2 Corinthians 4: Living Letters

This entry is part 157 of 159 in the series 365 Key Chapters of the Bible

If you are a Christian, you are a “living letter” (2 Corinthians 3:1–3). Your life demonstrates the truth of the gospel, demanding a response from all around you. At the end of the day, there can be no neutral response to Christ. We will either walk in the blindness of the world or in the light of the Holy Spirit.

Three Barriers to Trusting Christ

There is a blindness in this world—the truth of the gospel is hidden from many. There are three barriers that keep people from coming to faith in Jesus:

  1. Emotional: People have had bad experiences with certain brands of “Christianity,” and this blocks them from understanding the truth and beauty of the gospel. Many liberal professors at certain seminaries have this trouble; due to traumatic experiences, they have come to hate Scripture.
  2. Intellectual: This is caused by bad information; many people’s knowledge of the Bible is secondhand. These objections are really opportunities for us to clarify the nature of Scripture. After all, there are no truly new objections, and so we can help people think through difficult questions both from our experience and the experiences and thoughts of previous Christians. Don’t be afraid to say, “I don’t know,” in response to a question. That is an opportunity to go do some research and meet with the person again.
  3. Volitional: The volitional barrier is caused by a bad nature; it is a barrier of being. Paul addresses this in 2 Corinthians 4, telling us it can only be overcome by prayer and the Holy Spirit.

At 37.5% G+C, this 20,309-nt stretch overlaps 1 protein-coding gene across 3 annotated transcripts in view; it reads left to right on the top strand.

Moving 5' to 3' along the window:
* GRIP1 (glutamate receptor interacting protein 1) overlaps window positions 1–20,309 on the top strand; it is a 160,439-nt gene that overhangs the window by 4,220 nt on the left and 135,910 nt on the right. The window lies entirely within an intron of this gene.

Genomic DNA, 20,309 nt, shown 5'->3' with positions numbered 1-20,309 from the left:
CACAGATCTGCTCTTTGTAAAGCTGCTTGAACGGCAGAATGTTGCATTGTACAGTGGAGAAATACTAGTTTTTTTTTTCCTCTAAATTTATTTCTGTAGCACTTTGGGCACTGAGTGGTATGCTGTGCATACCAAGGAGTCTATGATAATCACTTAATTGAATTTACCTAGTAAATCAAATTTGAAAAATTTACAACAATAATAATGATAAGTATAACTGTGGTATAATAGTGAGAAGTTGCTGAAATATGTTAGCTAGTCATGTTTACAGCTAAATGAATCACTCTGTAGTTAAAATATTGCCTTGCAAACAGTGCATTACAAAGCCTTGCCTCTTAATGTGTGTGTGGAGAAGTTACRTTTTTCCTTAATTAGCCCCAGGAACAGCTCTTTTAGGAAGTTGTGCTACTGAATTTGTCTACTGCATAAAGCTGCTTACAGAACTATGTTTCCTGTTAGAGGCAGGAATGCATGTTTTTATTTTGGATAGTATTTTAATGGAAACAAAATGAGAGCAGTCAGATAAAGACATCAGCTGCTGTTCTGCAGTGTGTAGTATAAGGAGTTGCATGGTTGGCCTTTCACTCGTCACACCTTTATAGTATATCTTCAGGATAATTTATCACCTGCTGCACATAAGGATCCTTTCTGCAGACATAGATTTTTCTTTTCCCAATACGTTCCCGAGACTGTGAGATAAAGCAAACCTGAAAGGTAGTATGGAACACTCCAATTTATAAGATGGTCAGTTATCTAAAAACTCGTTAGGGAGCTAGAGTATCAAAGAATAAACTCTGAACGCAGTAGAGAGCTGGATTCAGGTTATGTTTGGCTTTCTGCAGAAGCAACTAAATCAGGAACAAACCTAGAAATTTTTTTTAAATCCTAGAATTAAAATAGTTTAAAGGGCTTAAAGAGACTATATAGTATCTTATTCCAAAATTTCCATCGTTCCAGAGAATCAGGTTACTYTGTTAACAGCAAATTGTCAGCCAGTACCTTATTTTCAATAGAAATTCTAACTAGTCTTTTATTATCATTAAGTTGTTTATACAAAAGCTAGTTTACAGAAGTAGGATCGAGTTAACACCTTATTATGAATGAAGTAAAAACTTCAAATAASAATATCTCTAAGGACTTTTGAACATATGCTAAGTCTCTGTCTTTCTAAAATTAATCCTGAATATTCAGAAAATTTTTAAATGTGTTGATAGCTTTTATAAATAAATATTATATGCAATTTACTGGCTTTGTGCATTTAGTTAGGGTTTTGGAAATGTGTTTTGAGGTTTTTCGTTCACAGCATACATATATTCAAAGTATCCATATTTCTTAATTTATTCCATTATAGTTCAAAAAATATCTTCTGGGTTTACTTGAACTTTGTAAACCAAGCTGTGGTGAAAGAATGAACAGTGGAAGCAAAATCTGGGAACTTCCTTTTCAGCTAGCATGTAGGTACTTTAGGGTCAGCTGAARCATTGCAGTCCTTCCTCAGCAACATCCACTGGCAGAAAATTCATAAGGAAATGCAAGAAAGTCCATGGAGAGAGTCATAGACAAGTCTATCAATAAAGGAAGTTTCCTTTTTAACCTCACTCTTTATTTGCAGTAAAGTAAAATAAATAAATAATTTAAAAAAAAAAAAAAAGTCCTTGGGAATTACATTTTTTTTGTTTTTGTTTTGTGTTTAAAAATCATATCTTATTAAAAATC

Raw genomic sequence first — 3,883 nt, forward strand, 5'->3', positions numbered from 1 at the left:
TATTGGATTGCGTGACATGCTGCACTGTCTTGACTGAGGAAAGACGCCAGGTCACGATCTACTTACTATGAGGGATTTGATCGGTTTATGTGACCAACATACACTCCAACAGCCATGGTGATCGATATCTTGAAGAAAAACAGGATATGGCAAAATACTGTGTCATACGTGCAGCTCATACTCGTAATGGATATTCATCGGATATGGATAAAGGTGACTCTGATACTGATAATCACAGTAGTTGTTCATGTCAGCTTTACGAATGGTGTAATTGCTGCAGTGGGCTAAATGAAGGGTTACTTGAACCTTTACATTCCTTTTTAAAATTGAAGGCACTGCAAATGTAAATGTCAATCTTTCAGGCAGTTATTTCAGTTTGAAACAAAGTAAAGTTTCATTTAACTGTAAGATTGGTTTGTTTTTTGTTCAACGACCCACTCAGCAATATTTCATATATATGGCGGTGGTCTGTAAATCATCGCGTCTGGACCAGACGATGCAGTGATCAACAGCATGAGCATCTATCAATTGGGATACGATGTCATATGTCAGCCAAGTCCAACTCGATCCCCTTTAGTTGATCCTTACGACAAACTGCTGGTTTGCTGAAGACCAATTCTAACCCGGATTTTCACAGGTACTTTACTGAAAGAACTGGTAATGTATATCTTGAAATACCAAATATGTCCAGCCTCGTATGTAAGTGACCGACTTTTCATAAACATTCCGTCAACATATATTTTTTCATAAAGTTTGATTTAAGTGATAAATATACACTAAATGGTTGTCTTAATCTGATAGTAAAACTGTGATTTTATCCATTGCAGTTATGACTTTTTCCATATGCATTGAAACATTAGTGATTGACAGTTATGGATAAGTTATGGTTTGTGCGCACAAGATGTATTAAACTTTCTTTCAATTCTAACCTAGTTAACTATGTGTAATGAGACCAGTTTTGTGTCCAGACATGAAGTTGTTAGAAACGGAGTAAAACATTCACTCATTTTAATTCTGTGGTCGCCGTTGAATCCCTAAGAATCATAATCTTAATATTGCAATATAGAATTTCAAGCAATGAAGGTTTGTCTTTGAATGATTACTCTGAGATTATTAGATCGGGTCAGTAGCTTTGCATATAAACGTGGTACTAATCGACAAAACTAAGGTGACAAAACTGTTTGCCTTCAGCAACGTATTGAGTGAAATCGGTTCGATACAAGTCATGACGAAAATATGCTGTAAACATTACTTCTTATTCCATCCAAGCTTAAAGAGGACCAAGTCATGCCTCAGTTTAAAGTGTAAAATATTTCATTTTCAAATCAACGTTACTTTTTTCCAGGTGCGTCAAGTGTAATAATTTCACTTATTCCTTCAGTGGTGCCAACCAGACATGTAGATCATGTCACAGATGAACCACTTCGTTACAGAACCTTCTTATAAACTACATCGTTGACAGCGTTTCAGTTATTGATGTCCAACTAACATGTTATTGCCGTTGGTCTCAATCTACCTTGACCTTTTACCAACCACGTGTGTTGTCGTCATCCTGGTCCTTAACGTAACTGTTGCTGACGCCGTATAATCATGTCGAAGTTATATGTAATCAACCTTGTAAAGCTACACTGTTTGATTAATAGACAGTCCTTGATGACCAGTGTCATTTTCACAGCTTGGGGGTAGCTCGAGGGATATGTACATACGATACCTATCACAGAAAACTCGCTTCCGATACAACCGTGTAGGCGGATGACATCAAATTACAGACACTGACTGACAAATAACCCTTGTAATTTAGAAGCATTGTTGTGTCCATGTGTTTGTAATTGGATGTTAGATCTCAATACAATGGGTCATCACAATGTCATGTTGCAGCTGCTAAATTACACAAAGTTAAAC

Living Letters

The Holy Spirit helps us overcome all three of these barriers to the truth of the gospel, illuminating our hearts and conforming us to the image of Christ. However, having the truth does not mean life will be easy for us. As Paul writes, “we have this treasure in earthen vessels, so that the surpassing greatness of the power will be of God and not from ourselves” (2 Corinthians 4:7). We will experience affliction as a result of the truth of the gospel, but this teaches us to have an eternal perspective in this temporal arena.

Paul was no stranger to adversity (see 2 Corinthians 11:16–33), but his perspective allowed him to not lose heart. But he knew that his identity was in Christ—this world will pass away, but Christ never will. As a result, we are “forever young.” The affliction we face, the death that waits, cannot compare with the glory to come.

This pilgrim life is temporary; the things that are seen will pass away. We should have a growing homesickness for our eternal home. The more we have this, the more we will recognize the precious present and the weight of our choice to walk in the world or by the Spirit. This perspective makes us “living letters” that proclaim the truth of the gospel.

This teaching is based on Ken’s Handbook to Scripture

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